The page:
Why Trains Are So Important to the American Economy

Why Trains Are So Important to the American Economy

In Economy, Rail & Mass Transit, Rail Lubrication by Eric Vantiegham

The rail industry helped to shape America into what is today, and it continues to carry our nation into the future.

Without railroads, the world would be an altogether different place. From fueling the industrial revolution to actually shaping the physical landscape, trains have left an indelible mark on the world and the United States in particular. Taking a look at historical trends since the birth of the steam locomotive, it is impossible to overstate the industry’s importance today.

A Brief History

Arguably no other technological innovation or form of transportation has had an impact as large as the railroad. The economic, social, and cultural doors that were opened by trains transformed the world, connecting towns and cutting through mountains. While railroads were a product of the industrial revolution, that same process would not have accomplished nearly as much without the facilitation and problem-solving furnished by the rail companies.

The presence of railroads could make or break a city; they changed they way we keep time (we probably wouldn’t wear wristwatches were it not for railroads). In fact, the concept of time zones was created to accommodate rail roads, according to History.com. And railroads restructured the social, physical, and economic foundations of the United States.

Cities began to organize around newly constructed stations that became icons in themselves, physical sanctuaries representing the pleasures of travel — rail transportation had transformed from a utility to a luxury. Never before had people commuted in such large numbers across almost all socioeconomic groups. The decline of railroads from their industrial peak began thanks to the re-emergence of private transportation, as cars became more affordable and reliable.

Present Day

Despite cutbacks in the past, railroads are very much alive and well today — in fact, they are actually growing.

A transition from urban to suburban life and our continuing reliance on cars has led to unprecedented congestion on the roads, costing an estimated $121 billion to the U.S. economy in 2011. As a result, Amtrak has set 10 ridership records in 11 years, according to the National Association of Railroad Passengers, and currently captures nearly 70% of the air-rail market in the Northeast Corridor. Public transportation ridership has increased 34 percent since 1995, reaching levels not seen since 1957.

Moreover, passenger and freight rail employ more than 300,000 people in the United States alone, and the US Department of Commerce estimates that freight rails sustain more than a million additional jobs, according to the Association of American Railroads. The industry accounts for one third of American exports while consuming substantially less fuel than its trucking counterpart — approximately four times less. Railroads also reduce greenhouse gas emissions by 75%, and new regulations implemented over the last few years will further cut rail emissions by up to 90%.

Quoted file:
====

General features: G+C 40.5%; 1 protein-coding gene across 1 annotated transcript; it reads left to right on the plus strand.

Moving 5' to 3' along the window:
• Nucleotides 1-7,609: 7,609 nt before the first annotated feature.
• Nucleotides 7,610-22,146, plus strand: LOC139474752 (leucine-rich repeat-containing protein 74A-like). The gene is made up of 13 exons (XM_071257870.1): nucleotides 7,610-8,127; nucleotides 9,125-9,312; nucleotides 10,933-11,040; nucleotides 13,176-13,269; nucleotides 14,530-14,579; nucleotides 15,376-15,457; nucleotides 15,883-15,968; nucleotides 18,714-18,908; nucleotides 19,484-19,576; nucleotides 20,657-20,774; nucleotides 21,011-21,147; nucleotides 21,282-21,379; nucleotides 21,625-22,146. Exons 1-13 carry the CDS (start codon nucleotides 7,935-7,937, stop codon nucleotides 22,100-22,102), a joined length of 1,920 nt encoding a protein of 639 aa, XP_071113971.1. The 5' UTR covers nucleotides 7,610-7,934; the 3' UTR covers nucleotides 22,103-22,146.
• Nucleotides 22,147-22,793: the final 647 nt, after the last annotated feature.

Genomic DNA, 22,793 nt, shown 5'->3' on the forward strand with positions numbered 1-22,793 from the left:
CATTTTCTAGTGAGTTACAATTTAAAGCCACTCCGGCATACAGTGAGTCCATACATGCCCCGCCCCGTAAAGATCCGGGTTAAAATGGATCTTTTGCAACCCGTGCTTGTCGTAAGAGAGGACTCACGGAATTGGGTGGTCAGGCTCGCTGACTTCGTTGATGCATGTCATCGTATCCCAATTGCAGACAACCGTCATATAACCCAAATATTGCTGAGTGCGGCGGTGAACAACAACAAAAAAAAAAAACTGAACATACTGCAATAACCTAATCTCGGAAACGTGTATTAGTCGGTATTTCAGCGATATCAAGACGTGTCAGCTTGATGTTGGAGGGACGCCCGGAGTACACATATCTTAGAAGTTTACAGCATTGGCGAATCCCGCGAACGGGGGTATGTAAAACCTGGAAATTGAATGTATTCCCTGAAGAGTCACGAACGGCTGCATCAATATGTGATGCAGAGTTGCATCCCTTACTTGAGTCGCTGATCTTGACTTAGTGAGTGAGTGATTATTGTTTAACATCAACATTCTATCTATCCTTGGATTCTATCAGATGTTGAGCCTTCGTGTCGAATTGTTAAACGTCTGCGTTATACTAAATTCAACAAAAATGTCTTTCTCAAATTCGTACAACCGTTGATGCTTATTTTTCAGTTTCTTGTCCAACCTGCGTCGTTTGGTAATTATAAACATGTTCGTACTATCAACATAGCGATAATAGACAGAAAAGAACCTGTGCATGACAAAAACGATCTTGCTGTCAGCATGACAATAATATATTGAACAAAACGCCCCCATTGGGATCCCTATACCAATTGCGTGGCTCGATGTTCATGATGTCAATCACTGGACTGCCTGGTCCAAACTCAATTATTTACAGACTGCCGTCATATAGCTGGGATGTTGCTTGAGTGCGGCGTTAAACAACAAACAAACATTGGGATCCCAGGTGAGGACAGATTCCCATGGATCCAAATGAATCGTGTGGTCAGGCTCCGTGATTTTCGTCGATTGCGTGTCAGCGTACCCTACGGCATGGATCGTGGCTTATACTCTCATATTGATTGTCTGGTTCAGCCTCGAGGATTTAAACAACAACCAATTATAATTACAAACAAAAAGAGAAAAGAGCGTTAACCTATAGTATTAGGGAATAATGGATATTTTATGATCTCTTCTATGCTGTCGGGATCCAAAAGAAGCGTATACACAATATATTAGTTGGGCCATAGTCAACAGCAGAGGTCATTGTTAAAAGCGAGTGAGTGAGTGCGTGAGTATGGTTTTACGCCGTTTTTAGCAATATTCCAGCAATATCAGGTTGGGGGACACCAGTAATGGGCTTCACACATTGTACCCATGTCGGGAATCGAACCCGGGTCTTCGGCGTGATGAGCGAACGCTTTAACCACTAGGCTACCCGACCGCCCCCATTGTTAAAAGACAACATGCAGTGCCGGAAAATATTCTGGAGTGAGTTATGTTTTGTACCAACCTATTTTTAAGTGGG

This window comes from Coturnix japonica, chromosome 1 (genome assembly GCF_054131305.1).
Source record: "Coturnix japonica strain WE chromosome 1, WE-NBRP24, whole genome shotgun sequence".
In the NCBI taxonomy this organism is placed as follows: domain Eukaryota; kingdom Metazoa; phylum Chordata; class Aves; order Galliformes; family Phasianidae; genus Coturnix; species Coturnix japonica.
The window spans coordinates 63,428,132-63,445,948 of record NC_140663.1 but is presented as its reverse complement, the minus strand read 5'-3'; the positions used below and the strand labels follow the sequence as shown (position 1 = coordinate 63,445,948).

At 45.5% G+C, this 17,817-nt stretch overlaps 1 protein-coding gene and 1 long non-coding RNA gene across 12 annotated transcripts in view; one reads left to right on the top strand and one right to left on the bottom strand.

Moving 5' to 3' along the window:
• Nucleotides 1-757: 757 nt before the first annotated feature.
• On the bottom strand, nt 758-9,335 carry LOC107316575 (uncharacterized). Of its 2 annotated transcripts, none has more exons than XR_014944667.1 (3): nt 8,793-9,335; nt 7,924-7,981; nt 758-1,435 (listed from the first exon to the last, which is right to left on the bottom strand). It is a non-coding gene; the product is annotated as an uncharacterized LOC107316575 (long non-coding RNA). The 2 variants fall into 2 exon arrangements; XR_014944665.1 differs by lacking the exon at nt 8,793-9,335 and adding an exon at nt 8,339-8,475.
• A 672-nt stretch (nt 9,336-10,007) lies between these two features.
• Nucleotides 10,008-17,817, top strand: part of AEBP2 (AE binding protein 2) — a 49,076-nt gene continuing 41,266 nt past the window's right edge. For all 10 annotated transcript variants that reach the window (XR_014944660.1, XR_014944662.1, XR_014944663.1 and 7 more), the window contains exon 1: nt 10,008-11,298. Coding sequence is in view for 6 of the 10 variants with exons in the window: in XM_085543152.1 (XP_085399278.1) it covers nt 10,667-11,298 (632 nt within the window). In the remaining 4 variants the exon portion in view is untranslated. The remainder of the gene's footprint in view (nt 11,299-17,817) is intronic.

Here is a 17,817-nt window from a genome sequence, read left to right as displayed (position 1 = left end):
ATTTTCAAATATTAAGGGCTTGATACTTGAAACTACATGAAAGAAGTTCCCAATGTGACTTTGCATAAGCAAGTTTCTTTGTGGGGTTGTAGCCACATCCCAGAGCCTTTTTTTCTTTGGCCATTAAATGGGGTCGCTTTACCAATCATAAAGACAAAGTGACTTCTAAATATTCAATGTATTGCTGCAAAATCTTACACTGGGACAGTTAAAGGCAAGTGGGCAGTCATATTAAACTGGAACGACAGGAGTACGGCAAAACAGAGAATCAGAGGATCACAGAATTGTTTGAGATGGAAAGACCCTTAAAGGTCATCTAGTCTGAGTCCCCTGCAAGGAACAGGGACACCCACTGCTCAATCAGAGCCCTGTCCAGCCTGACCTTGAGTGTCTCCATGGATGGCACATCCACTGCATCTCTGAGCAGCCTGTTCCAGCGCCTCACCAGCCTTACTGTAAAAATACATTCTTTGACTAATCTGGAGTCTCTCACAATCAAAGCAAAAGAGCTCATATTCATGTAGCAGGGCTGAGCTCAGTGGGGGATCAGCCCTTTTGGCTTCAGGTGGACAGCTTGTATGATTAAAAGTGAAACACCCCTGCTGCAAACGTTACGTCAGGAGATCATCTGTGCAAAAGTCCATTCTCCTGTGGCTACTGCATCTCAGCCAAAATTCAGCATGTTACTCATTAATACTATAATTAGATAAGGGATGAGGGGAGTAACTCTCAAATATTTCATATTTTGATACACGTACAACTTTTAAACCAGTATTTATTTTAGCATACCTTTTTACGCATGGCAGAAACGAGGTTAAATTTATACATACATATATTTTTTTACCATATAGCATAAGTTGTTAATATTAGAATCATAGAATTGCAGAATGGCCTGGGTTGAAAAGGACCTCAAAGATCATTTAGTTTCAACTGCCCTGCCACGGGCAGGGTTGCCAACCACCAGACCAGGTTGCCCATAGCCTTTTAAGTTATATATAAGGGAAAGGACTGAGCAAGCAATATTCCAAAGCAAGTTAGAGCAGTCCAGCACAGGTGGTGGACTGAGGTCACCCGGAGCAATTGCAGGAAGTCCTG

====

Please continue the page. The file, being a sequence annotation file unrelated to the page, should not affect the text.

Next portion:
Chugging Ahead

The American economy depends on railroads not only for the money it saves and the jobs it supports, but also because it fuels our growth and sustains our way of life. Coal, for example, is the single greatest source of electricity in the U.S., and 70% of coal is delivered via train. Everything from food, to lumber, to motor vehicles is transported on the railways, and our society as we know it simply could not function without them.

In order to keep trains running smoothly and on time, small and simple improvements are needed, whether they are related to infrastructure or maintenance, as the Harvard Business Review reports. Midwest Industrial Supply, Inc’s Glidex® MC long-lasting synthetic switch lubricant keeps rail switches operating smoothly as possible in any climate. Zero Gravity Third Rail® rail anti-icer was co-developed with NASA scientists to make sure rails are in the best shape, no matter the conditions. The solutions are biodegradable and nontoxic, aligning with government goals to reduce the industry’s impact on the environment.

Just as we depend on the railroads, railroads can depend on Midwest for all of their anti-icing, de-icing, and lubrication needs.

(Image credit: Jeff S. PhotoArt at HDCanvas.ca/flickr)

Eric Vantiegham is Midwest’s Rail & Transit Specialist. Skilled in product development, new business development, and strategic planning, he enjoys playing ice hockey and coaching his boys' youth teams.